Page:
Sizing of a photovoltaic system for water chlorination
Electrolysis takes place in a solution by an electrolytic cell usually at low voltage and high current. An example is a chlorinator used in salt-water swimming pools to produce in situ chlorine for disinfection. This paper deals with the modelling and analysis of a photovoltaic (PV) electro-chlorination system and compares the amount of electric charge and chlorine output delivered to systems when operating with and without a maximum power point tracker (MPPT). Results show that good performance of the electrolytic system load is obtained if the intersection is to the left of the maximum power locus of the PV array. Based on this property a simple rule of sizing the PV array may be adopted. Using an MPPT in the system would be advantageous to boost chlorine production. Field trials indicated that the daily and seasonal variations in solar radiation and ambient temperature match well the need for chlorine production during the day. It is believed that the application of PV into salt-water chlorination is an effective way to semi-automate the chlorine supply into swimming and spa pools and would save cost.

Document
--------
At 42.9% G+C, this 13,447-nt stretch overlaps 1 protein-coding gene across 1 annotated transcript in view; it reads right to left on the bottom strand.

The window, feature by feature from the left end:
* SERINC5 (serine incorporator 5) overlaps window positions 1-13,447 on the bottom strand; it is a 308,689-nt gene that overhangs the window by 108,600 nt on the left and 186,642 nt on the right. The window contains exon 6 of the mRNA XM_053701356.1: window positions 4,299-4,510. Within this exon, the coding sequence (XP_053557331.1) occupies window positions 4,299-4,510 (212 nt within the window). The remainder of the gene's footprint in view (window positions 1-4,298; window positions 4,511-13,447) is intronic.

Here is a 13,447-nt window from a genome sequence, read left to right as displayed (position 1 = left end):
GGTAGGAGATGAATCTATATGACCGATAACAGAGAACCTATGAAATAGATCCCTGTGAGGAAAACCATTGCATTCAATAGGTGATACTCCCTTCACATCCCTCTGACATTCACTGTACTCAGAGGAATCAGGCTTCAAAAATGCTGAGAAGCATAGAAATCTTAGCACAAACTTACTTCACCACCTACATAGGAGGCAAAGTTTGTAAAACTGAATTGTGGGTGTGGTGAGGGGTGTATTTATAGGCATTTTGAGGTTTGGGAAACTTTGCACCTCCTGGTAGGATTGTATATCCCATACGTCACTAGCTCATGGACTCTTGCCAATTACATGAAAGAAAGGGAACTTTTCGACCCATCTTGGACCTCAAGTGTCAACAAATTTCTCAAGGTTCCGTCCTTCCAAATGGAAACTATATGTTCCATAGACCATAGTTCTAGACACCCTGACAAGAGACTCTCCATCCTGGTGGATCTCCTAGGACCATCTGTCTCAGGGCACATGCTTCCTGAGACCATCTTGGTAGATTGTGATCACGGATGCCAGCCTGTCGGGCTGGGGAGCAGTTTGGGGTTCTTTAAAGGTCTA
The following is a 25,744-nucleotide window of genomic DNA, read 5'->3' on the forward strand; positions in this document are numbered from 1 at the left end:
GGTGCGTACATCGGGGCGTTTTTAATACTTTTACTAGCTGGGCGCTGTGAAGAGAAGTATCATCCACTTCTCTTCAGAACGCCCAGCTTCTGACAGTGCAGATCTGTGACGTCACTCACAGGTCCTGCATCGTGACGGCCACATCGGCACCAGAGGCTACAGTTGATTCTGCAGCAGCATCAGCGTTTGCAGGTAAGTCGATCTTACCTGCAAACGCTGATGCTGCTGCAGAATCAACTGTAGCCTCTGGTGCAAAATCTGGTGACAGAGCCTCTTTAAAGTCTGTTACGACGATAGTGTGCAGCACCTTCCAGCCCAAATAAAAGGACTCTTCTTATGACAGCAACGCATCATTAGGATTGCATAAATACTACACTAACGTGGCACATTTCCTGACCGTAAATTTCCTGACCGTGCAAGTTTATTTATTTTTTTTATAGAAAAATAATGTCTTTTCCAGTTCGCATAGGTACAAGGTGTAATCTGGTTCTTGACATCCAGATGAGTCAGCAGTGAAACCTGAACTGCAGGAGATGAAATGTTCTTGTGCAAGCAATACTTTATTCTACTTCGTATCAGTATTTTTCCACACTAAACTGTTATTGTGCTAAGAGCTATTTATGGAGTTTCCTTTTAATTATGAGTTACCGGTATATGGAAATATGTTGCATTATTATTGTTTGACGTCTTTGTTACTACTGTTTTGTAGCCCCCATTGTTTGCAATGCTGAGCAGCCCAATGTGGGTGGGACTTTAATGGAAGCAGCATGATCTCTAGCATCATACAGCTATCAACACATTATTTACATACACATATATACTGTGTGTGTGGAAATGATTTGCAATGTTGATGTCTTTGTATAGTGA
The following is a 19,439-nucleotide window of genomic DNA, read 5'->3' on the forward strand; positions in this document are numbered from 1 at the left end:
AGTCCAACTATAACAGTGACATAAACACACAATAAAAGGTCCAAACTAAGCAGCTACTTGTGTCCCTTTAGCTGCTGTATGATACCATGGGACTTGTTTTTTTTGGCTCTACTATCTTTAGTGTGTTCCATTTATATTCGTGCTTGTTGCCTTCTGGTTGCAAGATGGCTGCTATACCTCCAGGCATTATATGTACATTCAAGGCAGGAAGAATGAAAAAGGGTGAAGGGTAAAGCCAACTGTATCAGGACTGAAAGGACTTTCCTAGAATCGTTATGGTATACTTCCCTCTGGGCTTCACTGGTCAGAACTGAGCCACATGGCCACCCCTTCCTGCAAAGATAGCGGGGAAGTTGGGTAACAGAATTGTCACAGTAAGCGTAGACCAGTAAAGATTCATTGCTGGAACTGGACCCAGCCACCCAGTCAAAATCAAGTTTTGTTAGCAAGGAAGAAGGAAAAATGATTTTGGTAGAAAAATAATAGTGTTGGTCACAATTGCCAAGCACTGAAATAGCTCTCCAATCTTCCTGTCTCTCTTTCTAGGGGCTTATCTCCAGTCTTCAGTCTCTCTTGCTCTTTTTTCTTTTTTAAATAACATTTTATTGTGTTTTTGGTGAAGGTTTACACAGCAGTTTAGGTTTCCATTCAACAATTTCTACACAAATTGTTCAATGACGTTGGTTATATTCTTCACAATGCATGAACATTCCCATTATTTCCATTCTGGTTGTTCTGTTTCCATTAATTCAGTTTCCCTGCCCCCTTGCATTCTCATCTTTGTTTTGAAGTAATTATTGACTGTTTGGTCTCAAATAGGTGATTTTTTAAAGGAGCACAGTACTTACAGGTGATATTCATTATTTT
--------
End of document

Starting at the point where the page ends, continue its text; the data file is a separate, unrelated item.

Citation countsare sourced monthly fromand citation databases.
These databases contain citations from different subsets of available publications and different time periods and thus the citation count from each is usually different. Some works are not in either database and no count is displayed. Scopus includes citations from articles published in 1996 onwards, and Web of Science® generally from 1980 onwards.
Citations counts from theindexing service can be viewed at the linked Google Scholar™ search.
Repository Staff Only: item control page